Dozens of states, including California, Illinois, and New York, are suing social media giant Meta — which owns Facebook and Instagram — accusing the company of contributing to the nation’s worsening youth mental health crisis by building addictive features into the apps.
In a 233-page complaint filed in federal court on Oct. 24, a bipartisan group of 33 attorneys general argue that Meta “has harnessed powerful and unprecedented technologies to entice, engage, and ultimately ensnare youth and teens.”
The company’s features state attorneys say are known to prey on young users’ vulnerabilities include:
- Algorithms that are designed to recommend content to keep users on the platform longer and encourage compulsive use
- “Likes” and social comparison features known by Meta to harm young users
- Incessant alerts meant to induce young users to return to Meta’s platforms constantly, even while at school and throughout the night
- Visual filter features known to promote young users’ body dysmorphia
- Content-presentation formats, such as “infinite scroll,” designed to discourage young users’ attempts to self-regulate and disengage with Meta’s products
The lawsuit adds:
Its motive is profit, and in seeking to maximize its financial gains, Meta has repeatedly misled the public about the substantial dangers of its social media platforms. It has concealed the ways in which these platforms exploit and manipulate its most vulnerable consumers: teenagers and children. And it has ignored the sweeping damage these platforms have caused to the mental and physical health of our nation’s youth. In doing so, Meta engaged in, and continues to engage in, deceptive and unlawful conduct in violation of state and federal law.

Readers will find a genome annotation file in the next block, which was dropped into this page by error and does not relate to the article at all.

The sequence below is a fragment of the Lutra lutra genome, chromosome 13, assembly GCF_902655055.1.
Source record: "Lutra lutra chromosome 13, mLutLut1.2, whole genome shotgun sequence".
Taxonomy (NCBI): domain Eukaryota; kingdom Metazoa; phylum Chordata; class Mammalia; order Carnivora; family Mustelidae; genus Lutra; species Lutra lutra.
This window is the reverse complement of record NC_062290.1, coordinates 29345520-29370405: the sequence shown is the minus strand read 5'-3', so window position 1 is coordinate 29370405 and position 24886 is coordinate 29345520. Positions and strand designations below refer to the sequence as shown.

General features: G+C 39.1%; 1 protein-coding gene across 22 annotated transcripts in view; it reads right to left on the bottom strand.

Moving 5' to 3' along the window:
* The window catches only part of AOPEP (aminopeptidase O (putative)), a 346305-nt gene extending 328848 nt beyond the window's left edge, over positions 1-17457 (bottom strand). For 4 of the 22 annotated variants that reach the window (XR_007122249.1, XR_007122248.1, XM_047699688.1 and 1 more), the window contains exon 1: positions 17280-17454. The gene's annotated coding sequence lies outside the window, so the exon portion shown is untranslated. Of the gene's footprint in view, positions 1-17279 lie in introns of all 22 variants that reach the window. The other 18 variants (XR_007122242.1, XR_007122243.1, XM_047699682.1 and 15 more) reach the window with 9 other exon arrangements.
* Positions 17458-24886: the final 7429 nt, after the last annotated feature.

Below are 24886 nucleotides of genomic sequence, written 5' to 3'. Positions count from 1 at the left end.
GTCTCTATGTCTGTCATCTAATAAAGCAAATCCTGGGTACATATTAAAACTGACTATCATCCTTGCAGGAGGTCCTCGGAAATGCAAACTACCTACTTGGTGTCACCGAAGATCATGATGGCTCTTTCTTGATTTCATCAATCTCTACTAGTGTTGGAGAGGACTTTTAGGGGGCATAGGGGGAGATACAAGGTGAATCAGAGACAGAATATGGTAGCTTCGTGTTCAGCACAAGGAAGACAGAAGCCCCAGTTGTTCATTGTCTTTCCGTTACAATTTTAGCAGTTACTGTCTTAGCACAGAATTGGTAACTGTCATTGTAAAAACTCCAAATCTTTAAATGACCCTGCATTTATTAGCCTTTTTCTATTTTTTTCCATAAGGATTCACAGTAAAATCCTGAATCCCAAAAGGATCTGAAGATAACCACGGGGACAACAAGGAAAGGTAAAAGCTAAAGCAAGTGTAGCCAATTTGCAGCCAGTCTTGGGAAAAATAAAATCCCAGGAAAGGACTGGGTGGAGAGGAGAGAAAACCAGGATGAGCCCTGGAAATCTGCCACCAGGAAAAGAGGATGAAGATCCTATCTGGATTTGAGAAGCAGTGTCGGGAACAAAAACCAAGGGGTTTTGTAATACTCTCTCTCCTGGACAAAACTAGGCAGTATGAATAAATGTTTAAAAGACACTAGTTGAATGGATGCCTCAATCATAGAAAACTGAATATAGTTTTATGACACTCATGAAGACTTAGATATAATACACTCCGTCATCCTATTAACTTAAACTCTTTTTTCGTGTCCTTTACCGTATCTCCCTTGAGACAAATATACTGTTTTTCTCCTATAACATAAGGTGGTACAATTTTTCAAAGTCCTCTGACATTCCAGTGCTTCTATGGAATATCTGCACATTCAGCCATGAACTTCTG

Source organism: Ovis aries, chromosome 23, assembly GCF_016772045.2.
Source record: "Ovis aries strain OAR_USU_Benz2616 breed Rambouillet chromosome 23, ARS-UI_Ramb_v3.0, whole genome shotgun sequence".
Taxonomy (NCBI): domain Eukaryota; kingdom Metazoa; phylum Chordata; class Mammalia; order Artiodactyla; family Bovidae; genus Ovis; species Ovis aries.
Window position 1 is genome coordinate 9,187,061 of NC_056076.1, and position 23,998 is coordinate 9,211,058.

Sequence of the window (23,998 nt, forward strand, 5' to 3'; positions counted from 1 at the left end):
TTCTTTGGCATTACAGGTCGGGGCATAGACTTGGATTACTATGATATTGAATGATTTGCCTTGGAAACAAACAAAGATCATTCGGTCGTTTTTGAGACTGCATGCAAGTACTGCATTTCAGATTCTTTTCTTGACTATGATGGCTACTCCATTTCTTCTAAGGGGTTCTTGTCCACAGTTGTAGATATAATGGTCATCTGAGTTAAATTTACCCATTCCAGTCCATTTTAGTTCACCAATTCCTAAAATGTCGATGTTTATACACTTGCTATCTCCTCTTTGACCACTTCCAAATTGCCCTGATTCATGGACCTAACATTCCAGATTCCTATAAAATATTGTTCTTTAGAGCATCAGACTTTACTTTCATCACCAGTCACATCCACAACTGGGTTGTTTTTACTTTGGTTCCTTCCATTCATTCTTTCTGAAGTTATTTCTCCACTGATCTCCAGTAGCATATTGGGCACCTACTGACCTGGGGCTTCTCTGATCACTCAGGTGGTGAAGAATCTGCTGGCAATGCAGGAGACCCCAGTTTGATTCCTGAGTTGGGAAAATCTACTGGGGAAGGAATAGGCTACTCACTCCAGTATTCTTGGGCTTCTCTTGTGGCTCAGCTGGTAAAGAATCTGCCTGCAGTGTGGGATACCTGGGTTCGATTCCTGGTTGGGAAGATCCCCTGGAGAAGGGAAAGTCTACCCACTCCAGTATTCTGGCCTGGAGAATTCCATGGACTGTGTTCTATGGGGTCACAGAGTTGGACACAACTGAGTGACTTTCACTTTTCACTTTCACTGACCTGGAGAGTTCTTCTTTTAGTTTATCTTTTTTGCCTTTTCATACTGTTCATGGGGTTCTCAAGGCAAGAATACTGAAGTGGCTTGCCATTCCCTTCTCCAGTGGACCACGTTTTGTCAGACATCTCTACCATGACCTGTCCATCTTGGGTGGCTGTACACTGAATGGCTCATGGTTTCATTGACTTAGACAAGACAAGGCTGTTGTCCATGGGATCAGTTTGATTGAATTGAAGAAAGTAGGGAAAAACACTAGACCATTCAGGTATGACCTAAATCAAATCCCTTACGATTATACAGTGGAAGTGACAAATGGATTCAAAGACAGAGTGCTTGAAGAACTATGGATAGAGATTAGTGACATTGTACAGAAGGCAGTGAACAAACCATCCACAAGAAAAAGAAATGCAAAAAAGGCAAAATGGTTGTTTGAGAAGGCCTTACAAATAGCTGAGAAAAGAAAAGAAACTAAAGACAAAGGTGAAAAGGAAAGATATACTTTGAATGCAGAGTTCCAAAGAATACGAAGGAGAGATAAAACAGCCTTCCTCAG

The suit was filed only a week after new data was published showing that social media usage among U.S. teens is the driving force behind declining mental health.
.@Meta is harming our children, and we refuse to tolerate it any longer. Today, NJ is co-leading dozens of states suing Meta in federal court to hold it accountable for deceptive business practices designed to cause kids to become addicted to social media. https://t.co/bOzNdVIFsd pic.twitter.com/DhvM65j4el
— Attorney General Matt Platkin (@NewJerseyOAG) October 24, 2023
Earlier in the year, the U.S. Surgeon General issued an advisory urging action to better protect children from the harms associated with social media.
“Kids and teenagers are suffering from record levels of poor mental health and social media companies like Meta are to blame,” New York Attorney General Leticia James said in a statement addressing the lawsuit. “Meta has profited from children’s pain by intentionally designing its platforms with manipulative features that make children addicted to their platforms while lowering their self-esteem. Social media companies, including Meta, have contributed to a national youth mental health crisis and they must be held accountable. I am proud to join my fellow attorneys general to stop Meta’s harmful tactics and keep children safe online.”
In addition to the 33 states involved in the suit, nine other attorneys general are filing in their respective states, which will bring the total number of states taking action against the social media giant to 42.
A Meta spokesperson issued a statement expressing disappointment in the legal action undertaken by what will ultimately be nearly every state in the country.
“We share the attorneys general’s commitment to providing teens with safe, positive experiences online, and have already introduced more than 30 tools to support teens and their families,” the spokesperson said. “We’re disappointed that instead of working productively with companies across the industry to create clear, age-appropriate standards for the many apps teens use, the attorneys general have chosen this path.”